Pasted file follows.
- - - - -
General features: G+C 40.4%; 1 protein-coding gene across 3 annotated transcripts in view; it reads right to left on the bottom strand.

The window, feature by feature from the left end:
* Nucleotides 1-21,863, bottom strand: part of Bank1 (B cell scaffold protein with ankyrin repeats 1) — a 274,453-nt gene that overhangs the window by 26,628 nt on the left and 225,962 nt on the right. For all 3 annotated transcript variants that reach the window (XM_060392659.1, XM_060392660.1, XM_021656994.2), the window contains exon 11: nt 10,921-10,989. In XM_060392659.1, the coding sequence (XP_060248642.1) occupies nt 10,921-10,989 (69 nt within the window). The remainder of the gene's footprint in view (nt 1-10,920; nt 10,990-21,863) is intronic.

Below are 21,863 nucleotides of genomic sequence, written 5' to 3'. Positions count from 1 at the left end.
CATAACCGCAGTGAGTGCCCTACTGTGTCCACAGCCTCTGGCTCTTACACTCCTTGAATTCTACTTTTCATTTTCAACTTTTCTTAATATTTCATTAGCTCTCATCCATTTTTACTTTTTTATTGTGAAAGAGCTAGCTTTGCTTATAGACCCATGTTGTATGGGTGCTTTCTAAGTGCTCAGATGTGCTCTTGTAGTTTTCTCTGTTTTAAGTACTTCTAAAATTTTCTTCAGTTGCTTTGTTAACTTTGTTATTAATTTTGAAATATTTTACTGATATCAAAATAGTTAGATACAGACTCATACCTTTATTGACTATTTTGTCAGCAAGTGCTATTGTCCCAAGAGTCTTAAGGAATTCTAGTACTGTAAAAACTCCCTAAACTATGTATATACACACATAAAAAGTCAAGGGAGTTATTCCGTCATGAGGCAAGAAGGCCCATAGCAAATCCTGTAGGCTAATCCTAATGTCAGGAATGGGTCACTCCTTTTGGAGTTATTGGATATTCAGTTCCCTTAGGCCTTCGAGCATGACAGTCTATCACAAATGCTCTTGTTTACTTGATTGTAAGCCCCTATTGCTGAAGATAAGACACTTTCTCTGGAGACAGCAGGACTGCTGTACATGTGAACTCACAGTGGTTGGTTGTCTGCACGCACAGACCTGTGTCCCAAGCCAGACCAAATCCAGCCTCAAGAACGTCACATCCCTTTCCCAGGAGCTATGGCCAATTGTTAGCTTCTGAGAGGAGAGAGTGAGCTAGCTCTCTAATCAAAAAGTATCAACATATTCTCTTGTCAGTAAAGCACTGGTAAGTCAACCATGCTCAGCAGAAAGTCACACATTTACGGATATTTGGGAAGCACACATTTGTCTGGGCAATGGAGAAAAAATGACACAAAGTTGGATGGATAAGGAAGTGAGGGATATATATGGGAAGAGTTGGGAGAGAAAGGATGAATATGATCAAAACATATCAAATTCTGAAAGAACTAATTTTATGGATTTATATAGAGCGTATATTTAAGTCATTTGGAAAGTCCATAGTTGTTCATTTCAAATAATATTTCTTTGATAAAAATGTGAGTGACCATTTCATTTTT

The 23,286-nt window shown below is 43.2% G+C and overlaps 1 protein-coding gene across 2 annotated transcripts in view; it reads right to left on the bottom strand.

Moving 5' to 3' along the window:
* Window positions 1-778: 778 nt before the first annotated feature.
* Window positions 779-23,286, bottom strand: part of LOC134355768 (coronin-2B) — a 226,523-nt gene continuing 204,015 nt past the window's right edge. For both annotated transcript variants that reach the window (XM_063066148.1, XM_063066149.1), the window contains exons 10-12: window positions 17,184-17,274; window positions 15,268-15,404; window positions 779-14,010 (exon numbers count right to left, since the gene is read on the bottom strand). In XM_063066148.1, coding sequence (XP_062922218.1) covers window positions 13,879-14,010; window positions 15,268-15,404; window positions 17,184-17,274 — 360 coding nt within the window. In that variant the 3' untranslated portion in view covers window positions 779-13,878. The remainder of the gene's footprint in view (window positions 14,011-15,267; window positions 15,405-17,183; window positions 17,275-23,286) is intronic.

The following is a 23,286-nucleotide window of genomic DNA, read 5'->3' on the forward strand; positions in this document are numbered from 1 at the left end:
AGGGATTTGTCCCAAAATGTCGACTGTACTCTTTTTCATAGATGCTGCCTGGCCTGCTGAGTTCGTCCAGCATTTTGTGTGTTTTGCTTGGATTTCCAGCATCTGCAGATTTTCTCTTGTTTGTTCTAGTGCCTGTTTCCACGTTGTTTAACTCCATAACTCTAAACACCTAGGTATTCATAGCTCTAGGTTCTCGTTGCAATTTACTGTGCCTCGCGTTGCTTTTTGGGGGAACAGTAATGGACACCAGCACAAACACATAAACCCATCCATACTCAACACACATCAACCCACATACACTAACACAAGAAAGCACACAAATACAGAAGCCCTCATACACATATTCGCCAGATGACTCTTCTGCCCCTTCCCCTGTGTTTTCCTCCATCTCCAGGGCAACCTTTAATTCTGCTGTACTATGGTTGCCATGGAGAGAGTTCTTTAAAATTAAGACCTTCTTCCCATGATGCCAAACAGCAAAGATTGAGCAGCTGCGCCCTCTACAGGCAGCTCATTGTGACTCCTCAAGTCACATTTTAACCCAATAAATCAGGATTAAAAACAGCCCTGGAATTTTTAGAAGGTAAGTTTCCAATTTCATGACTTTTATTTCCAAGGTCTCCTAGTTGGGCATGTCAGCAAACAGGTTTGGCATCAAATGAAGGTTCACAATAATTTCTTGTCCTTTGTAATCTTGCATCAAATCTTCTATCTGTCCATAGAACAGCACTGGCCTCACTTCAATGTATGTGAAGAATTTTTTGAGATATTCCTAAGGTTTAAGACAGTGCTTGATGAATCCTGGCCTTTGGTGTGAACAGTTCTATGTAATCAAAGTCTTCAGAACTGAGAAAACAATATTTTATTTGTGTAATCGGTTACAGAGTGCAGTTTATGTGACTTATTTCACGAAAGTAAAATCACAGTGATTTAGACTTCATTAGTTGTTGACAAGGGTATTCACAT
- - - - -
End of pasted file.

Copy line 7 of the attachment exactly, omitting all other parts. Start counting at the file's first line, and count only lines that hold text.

Moving 5' to 3' along the window: